Traction eng rumble
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  1. #1
    Tadpole
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    Default Traction eng rumble

    I was presented with a puzzling question recently and wondered if anyone had a feasible suggestion?
    At idle with eng cold the motor is quiet however once hot there is what is best described as a rumble. As revs are increased the rumble disappears.
    Oil press seems good as light extinguishes during cranking. Water pump eliminated by removing the belt. Sound seems to come from right side?
    Any suggestions?

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  2. #2
    1000+ Posts gerrypro's Avatar
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    Possibly big end bearings!
    Cheers Gerry

  3. #3
    Fellow Frogger
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    ... or the oil pump relief valve is not set correctly or the spring is weak. For the 6 cylinder cars the manual explains how to set it up using using a rig with hot oil in a spare sump, an electric motor at a given rpm and a suitable Solex nozzle and so on. Without looking it up, I'd expect it's the same story in the 4 cylinder's oil pump.

  4. #4
    1000+ Posts gerrypro's Avatar
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    Quote Originally Posted by David S View Post
    ... or the oil pump relief valve is not set correctly or the spring is weak. For the 6 cylinder cars the manual explains how to set it up using using a rig with hot oil in a spare sump, an electric motor at a given rpm and a suitable Solex nozzle and so on. Without looking it up, I'd expect it's the same story in the 4 cylinder's oil pump.
    Absolutely! However if the car still has the original babbitted bearings they are most likely fatigued on the rod side they will run for quite a while in this state and then suddenly let go. White metal in the oil draining pan is a sure fire diagnosis. I would at all times recommend the fitment of ID/DS 19 rods with shell bearings.
    Cheers Gerry
    Cheers Gerry

  5. #5
    Fellow Frogger
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    ... and if it's been 'rebuilt', it's very likely the pump relief valve wasn't adjusted properly and oil pressure drops away too much at idle when warm. A proper pressure gauge tapped into the back of the oil gallery plug would also be a good diagnostic method.

    Some oldtimers fitted brass shims under the bearing caps and I guess the plan was to remove them at sme time in the future and take the worn bearings up a fraction.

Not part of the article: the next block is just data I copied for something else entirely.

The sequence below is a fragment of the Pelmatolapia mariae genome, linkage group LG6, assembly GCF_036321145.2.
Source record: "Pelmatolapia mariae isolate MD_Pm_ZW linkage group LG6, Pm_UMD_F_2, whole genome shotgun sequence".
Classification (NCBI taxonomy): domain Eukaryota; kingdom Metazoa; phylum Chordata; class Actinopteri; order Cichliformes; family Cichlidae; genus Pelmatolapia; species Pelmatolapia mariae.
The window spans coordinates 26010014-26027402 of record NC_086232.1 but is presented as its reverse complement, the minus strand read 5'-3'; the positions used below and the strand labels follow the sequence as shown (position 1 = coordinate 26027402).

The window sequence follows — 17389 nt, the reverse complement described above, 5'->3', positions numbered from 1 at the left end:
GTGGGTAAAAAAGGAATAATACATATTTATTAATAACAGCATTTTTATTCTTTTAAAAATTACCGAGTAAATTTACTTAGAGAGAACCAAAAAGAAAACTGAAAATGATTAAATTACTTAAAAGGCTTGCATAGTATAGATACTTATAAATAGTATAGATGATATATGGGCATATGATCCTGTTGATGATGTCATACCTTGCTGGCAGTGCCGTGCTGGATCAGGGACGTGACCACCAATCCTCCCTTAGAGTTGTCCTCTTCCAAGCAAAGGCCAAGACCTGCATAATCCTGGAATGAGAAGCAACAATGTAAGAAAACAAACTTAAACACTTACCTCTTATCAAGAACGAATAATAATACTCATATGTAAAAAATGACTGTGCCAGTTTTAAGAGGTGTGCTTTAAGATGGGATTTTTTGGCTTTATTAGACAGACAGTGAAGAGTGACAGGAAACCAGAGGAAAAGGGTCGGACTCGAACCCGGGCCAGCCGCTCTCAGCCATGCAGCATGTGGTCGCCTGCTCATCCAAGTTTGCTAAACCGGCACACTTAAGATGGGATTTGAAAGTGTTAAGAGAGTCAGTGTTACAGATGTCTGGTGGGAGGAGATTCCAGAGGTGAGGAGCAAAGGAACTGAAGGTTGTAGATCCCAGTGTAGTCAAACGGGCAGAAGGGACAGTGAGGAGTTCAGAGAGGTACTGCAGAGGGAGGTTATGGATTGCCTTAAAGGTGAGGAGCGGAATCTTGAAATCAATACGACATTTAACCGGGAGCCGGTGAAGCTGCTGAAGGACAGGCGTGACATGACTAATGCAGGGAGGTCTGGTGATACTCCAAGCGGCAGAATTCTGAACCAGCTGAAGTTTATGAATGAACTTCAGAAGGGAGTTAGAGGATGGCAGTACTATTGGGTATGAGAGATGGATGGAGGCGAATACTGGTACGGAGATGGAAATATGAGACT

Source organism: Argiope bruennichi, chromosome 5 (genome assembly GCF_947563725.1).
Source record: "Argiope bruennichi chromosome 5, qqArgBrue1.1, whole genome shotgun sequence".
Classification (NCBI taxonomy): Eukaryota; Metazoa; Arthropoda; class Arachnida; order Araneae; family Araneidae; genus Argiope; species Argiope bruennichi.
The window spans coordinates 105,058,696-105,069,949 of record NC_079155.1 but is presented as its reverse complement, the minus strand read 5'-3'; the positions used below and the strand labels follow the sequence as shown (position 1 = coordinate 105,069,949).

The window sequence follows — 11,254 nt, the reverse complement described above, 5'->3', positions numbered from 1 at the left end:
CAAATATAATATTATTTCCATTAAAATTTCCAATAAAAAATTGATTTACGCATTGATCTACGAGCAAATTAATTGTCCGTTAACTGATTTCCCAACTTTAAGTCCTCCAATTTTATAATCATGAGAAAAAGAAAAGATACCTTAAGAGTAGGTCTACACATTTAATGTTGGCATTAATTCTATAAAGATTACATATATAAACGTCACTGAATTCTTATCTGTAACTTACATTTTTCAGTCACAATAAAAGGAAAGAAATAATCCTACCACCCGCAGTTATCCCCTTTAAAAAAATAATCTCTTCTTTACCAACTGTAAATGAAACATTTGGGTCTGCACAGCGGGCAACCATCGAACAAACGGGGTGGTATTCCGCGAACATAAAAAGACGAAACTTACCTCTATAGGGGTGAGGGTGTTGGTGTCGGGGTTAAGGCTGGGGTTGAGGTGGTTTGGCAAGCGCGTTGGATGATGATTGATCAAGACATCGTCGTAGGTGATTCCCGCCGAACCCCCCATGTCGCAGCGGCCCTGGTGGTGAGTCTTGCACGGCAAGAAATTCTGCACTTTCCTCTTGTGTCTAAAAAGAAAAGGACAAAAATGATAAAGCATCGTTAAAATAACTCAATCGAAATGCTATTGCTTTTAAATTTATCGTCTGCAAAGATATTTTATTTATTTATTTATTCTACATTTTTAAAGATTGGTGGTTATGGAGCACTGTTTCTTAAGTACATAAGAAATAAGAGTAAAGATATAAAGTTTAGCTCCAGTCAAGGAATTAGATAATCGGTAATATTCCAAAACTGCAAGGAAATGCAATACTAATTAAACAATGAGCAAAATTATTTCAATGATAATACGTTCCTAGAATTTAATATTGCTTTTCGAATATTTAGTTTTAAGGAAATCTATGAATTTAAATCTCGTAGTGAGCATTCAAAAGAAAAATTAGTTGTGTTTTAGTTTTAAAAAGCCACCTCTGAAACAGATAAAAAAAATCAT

The DS19 conrods were beefed up with a thicker waist (19 to 22mm) after June 1957 according to the 1962 Slough ID parts book. They would be uncommon here, but you'd probably want to avoid those early rods. Anything originally from a later French or Aussie ID should be the later type rod.

  6. #6
    1000+ Posts gerrypro's Avatar
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    Yes I had those early rods in the 6H ( they were the original fitments). One of them failed during the subsequent owners tenure and the car sat for many years with a hole in the side of the block. Thank heavens that John Grieve of Shepparton now has my old car and that it is being returned to its former glory. Much better than when I had it. He is being very thorough and correcting a number of faults that I could neither throw time and or money at. I had rebuilt the engine and those rods would have lasted a long time , but then I did not thrash it, just to so how much power a 6 could produce.
    Cheers Gerry

  7. #7
    Fellow Frogger
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    Something like this from a friend several years ago ...

    Traction eng rumble-busted6.jpg

    No idea which rods were in that and not from a 6H, but it's certainly broken!

  8. #8
    Real cars have hydraulics DoubleChevron's Avatar
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    What is different between a 4 ? You never hear of the 4cylinders throwing engine parts through the block.... I would have thought the 4cylinder would be thrashed a lot harder than a more powerful 6
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  9. #9
    1000+ Posts gerrypro's Avatar
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    Quote Originally Posted by David S View Post
    Something like this from a friend several years ago ...

    Click image for larger version. 

Name:	Busted6.jpg 
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    No idea which rods were in that and not from a 6H, but it's certainly broken!
    Yes and in exactly the same place. That engine would have babbitted big ends. The 6H engine was he equivalent of an 11D and had the first generation DS rods.
    I have seen a rod through a block on a 4 as well. But some people liked to push a 6 to see how hard it would go. That type of person is the kind that destroyed first gears in the 6 box as well!
    BTW Rob Little and John Grieve organised the original 6H block to be repaired. The job was so good that it is hard to tell it was ever damaged. A 6H block is a rare beast in that it has cast bosses on the left side for the hydraulic pump and the regulator!

    Oh dear I would not have hooked the lifting chains around the distributor in that fashion.
    Last edited by gerrypro; 21st January 2016 at 06:36 PM.
    Cheers Gerry

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